The group was testing a theory: “Narrative transforms insignificant objects into significant ones.”

And it did. In their first outing, the group sold $128.74 worth of thrift-store junk for $3,612.51. They repeated it several more times, raising money for various charities.

The formats of digital platforms create different challenges — the need for scalability of content, multiple screen sizes, specific requirements of SEO and search.

While they have a huge impact on how we shape and present our content, the elements of effective writing still apply: clear, concise language, well-organized structure of information, clean and error-free copy, an understanding of the audience that will consume what you have to offer so that what you create resonates and creates loyalty.

And again, first and foremost, last and most important, for creating effective content: a compelling story, well told.

So we’re back to the beginning, coming full circle to the most important content marketing advice I can give: Never stop reading.

Do you need more content marketing tips and advice to help you creatine effective and engaging material? You might be interested in:

Content Marketing ROI: What Does It Really Mean?

Content marketing has grown into one of the most critical elements of any digital marketing campaign.

That makes sense considering that the average B2B buyer now consumes some 13 pieces of content — up from five just a few years ago — before committing to a purchase. Moreover, studies have found that compared to traditional marketing methods, content marketing is cheaper and produces higher numbers of leads and conversions.

Content marketing boosts leads and conversions - infographic
Content marketing yields great results

Yet, although business leaders increasingly acknowledge the importance of content and the need to create it, persuading company executives to invest time, budget and resources to ensure a consistent and dynamic output of original, high-quality content often turns into an uphill battle.

Why is it so hard to turn the obvious into action?

Content marketing’s ROI conundrum

Here’s the problem: Content marketing and ROI are not easy bedfellows. “There’s very few benchmarks, a little research and some examples that have been published on content marketing ROI,” explains Michael Brenner, CEO of the Marketing Insider Group.

For such a widely-used marketing method, that isn’t much to go on.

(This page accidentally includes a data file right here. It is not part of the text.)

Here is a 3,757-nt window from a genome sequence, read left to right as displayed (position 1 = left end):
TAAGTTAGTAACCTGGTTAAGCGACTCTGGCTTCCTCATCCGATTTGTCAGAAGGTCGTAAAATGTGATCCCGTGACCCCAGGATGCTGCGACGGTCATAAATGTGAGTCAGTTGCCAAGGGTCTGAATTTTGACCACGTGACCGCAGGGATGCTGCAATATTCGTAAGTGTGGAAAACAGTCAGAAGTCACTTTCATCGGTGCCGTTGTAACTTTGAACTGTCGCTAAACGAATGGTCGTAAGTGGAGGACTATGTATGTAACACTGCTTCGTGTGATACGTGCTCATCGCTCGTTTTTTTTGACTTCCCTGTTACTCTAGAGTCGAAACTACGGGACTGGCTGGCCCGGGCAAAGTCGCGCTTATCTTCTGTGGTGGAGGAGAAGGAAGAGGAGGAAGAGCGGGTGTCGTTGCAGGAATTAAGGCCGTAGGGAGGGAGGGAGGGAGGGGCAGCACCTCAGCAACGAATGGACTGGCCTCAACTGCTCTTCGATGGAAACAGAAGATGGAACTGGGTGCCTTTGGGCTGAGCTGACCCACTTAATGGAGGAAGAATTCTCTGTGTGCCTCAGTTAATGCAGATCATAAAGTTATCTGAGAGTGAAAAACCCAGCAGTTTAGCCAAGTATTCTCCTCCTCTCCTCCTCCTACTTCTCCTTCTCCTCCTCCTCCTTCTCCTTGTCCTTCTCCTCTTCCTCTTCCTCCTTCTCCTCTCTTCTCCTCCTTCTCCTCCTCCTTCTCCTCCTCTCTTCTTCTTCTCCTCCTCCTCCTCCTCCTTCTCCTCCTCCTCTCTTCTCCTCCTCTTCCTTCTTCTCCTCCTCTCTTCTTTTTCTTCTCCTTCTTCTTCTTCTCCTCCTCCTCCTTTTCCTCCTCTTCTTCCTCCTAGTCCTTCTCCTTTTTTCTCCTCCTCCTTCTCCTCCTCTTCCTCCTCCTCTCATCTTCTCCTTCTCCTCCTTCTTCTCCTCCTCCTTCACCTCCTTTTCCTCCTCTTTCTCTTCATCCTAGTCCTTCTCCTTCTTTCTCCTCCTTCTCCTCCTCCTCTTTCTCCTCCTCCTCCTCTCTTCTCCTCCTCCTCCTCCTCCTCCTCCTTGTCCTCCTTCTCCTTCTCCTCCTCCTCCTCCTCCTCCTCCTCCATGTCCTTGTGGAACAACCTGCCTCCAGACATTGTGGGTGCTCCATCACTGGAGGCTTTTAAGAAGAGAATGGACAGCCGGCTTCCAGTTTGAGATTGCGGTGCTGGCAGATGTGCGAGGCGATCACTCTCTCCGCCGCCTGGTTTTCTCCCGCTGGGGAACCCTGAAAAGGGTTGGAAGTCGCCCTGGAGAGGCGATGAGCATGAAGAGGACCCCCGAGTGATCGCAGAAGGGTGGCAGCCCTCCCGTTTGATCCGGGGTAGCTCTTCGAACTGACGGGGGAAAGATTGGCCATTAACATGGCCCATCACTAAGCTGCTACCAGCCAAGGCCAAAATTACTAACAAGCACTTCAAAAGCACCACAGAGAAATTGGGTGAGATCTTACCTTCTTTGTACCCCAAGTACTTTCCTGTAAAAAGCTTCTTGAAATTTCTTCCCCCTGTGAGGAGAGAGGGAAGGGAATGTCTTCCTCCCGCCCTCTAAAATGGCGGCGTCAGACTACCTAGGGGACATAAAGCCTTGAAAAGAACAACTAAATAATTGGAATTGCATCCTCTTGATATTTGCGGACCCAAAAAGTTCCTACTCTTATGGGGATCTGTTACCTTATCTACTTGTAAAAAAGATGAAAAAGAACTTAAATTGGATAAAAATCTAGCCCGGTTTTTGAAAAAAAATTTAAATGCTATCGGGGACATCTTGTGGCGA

From the outset, this means that the sector hasn’t yet found a reliable answer to the ROI question. It also makes it that much tougher to convince decision-makers to buy into content.

The relationship between spend on developing content and the revenue those efforts generate isn’t in-your-face obvious. Rather, it generally requires a combination of educated conjecture and guesswork.

And because no widely-accepted, foolproof formula to gauge the return on content marketing yet exists, justifying the spend is all the more challenging. Indeed, every C-suite wants sales metrics — data that showcases in real numbers the correlation between strong-performing content (or a content-focused campaign) and the bottom line.

Not so easy.

Content marketing support sales…but isn’t a sales tool

Content marketing sits very nicely somewhere in between marketing and sales.

What we mean is that it most certainly is not a sales-specific tool — but a tool that supports sales. This reality presents a substantial problem for marketers.

On one hand, the impact that original, well-crafted content can have on digital marketing metrics (e.g. lead generation) is impressive. Just look at how effective content marketing on LinkedIn can be:

Content marketing on LinkedIn boosts leads and conversions
Content marketing on LinkedIn boosts leads and conversions

On the other hand, though, finding a reliable way to measure the link between a specific piece of content and the sales it yields is counter-intuitive. It’s simply too hard to prove a cause-and-effect in relation to revenue.

Yet, that’s what many content marketers have to do.

Focus on value

The business approach to content marketing has evolved over the past 15 years. No longer can selling serve as its focal point. Straight sales pitches increasingly are ineffective — simply spewing facts and figures doesn’t have the desired affect.

Instead, digital audiences are after content that provides tangible value. Indeed, engaging, high-impact material that offers valuable information or insights — for example, content marketing, branded content and thought leadership — will sell a service or product online far more effectively than a sales pitch.

In part, this shift has been driven by consumer preferences. Nobody wants to feel like a sales mark. However, a newer and powerful factor has ever-greater influence: how search engines determine the value of web content.

In its rankings, Google, for instance, has doubled down on content quality, expertise and authority. In other words, high quality content that performs well with audiences because it addresses a clear need will rank higher on search engine results pages for related searches.

Great content that answers a visitor’s intent in a clear manner without appearing as condescending will go a long way. And, of course, high quality content gets shared and viewed more.

The idea of ‘staying relevant’ is crucial for content. As the focus shifts from ‘selling’ to providing value, content is your best tool.

The truth about ROI and content marketing

However — and we know it’s not pleasant to read — don’t expect fast results. Experts across the board — including digital marketing guru Neil Patel and the Content Marketing Institute — all offer similar advice: with content marketing, you must play the long game.

Business leaders who obsess over ROI are making a serious mistake because that obsession forces their marketing teams into a flawed content strategy.